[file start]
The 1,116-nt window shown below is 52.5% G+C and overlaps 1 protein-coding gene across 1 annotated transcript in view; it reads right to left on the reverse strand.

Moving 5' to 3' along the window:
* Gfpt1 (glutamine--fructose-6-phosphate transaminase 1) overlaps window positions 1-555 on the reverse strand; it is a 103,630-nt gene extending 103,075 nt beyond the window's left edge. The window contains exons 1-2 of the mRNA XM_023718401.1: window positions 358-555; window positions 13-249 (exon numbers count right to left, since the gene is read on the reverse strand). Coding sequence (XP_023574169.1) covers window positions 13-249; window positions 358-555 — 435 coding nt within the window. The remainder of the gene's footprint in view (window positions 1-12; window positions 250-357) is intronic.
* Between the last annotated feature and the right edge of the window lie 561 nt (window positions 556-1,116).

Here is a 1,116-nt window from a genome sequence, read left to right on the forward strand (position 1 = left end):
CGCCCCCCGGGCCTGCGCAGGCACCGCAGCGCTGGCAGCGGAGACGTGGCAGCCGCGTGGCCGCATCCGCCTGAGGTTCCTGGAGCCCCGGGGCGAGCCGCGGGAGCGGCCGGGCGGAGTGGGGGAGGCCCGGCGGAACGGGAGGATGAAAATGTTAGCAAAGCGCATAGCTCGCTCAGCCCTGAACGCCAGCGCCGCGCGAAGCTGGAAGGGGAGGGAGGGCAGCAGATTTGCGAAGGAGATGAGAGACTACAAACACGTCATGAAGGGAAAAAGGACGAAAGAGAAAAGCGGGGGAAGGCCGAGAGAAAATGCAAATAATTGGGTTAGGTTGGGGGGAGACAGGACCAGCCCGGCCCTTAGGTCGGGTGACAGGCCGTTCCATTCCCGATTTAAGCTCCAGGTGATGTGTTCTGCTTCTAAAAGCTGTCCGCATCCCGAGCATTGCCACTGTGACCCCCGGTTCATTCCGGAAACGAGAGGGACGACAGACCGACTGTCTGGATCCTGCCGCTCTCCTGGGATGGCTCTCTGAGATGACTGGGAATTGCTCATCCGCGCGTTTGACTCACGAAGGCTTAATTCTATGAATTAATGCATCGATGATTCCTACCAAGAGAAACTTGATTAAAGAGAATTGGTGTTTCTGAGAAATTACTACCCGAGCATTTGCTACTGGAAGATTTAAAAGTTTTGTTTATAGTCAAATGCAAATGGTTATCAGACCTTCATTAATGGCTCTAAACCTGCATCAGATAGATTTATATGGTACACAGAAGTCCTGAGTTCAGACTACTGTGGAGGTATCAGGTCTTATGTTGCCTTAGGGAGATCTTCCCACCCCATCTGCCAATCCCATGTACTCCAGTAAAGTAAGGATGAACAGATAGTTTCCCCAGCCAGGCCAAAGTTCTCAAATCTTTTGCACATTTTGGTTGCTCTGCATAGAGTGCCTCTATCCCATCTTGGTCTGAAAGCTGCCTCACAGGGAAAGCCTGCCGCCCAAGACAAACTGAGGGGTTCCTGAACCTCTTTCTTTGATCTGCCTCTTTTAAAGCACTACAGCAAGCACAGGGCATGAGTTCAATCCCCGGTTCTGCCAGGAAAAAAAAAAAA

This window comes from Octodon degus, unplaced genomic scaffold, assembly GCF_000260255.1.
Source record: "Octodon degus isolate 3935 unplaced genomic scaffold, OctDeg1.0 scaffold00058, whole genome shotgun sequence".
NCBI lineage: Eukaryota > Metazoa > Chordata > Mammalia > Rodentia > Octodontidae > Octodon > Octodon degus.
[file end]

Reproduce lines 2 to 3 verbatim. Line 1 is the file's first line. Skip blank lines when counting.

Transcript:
Moving 5' to 3' along the window:
* Gfpt1 (glutamine--fructose-6-phosphate transaminase 1) overlaps window positions 1-555 on the reverse strand; it is a 103,630-nt gene extending 103,075 nt beyond the window's left edge. The window contains exons 1-2 of the mRNA XM_023718401.1: window positions 358-555; window positions 13-249 (exon numbers count right to left, since the gene is read on the reverse strand). Coding sequence (XP_023574169.1) covers window positions 13-249; window positions 358-555 — 435 coding nt within the window. The remainder of the gene's footprint in view (window positions 1-12; window positions 250-357) is intronic.